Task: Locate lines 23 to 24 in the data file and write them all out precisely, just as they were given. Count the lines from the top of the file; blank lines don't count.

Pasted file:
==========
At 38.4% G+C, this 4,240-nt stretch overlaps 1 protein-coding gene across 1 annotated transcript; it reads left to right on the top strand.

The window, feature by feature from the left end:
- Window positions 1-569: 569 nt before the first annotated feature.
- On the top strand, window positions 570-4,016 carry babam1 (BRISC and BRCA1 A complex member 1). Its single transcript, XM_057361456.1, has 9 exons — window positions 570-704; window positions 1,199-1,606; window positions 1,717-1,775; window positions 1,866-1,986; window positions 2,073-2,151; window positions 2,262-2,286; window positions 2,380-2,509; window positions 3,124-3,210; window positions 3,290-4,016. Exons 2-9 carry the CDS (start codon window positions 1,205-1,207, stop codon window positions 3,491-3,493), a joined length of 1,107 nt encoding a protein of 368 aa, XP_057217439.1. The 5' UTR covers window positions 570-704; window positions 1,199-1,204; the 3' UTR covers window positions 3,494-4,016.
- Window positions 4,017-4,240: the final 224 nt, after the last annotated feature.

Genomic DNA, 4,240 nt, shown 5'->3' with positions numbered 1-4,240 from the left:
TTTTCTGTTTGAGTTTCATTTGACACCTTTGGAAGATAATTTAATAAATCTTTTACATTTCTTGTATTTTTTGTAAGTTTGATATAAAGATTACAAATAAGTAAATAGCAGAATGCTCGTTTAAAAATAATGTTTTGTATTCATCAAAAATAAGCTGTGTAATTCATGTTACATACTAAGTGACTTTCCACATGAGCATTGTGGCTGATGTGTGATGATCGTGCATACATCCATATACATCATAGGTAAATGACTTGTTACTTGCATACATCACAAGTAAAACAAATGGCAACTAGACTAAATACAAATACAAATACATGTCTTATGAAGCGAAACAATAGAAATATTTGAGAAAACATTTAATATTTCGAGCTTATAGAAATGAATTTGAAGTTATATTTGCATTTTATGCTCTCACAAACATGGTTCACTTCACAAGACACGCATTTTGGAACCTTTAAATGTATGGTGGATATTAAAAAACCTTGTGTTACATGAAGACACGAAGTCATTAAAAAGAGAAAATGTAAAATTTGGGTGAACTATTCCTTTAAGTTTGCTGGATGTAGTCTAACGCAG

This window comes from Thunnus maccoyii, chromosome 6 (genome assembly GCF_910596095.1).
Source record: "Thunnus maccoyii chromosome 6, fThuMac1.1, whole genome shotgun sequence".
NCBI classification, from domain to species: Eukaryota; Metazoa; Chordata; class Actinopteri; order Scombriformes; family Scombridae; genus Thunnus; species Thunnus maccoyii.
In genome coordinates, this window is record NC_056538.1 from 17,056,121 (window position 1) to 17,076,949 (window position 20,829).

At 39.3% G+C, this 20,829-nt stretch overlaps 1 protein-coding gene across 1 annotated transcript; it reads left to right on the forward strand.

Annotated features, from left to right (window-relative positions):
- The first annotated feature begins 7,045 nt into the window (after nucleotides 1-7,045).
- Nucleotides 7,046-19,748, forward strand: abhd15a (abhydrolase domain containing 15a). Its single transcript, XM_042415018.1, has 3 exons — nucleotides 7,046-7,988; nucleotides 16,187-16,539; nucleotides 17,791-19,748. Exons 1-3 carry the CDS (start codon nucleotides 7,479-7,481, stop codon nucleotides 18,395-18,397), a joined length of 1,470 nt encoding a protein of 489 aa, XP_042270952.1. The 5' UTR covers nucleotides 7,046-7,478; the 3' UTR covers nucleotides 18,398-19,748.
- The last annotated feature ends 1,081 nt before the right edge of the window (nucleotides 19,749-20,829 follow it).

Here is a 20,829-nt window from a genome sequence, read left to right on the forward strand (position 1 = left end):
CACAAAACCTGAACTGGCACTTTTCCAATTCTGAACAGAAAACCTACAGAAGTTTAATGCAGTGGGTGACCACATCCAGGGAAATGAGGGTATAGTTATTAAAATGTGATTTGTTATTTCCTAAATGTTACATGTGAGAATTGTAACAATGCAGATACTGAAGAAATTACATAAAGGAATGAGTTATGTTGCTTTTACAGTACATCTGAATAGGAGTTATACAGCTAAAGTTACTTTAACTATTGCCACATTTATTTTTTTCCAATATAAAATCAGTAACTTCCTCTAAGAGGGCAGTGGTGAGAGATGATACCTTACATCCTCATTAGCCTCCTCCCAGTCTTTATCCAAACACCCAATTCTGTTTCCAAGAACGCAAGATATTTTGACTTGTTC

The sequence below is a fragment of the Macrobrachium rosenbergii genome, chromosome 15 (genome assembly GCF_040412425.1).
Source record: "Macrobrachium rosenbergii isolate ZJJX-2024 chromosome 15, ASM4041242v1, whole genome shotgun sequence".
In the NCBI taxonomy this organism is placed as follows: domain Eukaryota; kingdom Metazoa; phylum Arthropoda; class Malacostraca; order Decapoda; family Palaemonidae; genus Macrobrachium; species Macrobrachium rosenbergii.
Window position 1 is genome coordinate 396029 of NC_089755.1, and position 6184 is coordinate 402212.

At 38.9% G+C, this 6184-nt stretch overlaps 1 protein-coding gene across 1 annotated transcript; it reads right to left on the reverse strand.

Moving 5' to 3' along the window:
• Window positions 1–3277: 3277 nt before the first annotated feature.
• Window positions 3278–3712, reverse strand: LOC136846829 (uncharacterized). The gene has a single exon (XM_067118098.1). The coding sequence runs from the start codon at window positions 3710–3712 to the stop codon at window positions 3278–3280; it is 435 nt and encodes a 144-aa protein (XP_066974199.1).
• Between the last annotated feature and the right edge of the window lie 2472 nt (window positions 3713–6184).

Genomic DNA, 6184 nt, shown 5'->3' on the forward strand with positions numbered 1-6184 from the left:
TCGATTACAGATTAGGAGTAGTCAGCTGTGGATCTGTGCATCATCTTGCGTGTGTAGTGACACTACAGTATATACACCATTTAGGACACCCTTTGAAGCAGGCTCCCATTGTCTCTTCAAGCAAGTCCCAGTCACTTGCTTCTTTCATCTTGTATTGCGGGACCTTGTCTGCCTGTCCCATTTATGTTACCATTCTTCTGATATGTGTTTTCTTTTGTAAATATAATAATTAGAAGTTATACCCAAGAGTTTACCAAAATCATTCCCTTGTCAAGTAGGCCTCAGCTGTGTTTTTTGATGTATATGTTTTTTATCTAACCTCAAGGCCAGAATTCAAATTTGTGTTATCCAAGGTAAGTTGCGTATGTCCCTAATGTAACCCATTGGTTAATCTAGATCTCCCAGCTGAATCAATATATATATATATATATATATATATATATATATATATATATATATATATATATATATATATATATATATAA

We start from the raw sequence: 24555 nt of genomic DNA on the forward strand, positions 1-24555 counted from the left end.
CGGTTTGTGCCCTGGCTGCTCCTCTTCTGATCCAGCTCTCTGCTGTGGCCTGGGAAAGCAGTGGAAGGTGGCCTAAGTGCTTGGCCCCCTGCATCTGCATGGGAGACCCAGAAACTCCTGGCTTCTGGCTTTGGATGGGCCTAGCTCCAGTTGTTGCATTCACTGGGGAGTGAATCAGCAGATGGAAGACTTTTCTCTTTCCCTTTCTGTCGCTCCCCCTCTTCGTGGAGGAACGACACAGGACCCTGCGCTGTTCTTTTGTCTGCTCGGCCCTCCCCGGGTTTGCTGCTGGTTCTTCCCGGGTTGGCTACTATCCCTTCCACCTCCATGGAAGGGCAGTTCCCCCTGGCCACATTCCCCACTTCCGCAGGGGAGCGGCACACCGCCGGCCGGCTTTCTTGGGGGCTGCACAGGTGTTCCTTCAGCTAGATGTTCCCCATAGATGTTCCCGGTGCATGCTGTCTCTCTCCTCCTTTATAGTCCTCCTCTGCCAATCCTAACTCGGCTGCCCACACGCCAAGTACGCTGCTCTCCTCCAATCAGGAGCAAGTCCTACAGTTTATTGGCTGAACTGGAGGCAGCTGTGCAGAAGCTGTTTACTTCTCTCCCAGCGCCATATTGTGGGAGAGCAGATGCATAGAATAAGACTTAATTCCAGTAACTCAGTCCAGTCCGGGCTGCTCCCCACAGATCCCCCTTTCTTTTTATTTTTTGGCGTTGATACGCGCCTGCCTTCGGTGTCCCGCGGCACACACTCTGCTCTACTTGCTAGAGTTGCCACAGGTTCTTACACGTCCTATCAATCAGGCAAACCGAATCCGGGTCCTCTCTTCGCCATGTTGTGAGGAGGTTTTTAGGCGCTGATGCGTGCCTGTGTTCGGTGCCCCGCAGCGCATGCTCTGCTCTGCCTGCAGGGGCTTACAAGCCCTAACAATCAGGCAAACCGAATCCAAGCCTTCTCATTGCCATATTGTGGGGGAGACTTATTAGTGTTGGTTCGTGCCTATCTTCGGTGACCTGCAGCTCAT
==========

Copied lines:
At 38.9% G+C, this 6184-nt stretch overlaps 1 protein-coding gene across 1 annotated transcript; it reads right to left on the reverse strand.

Moving 5' to 3' along the window: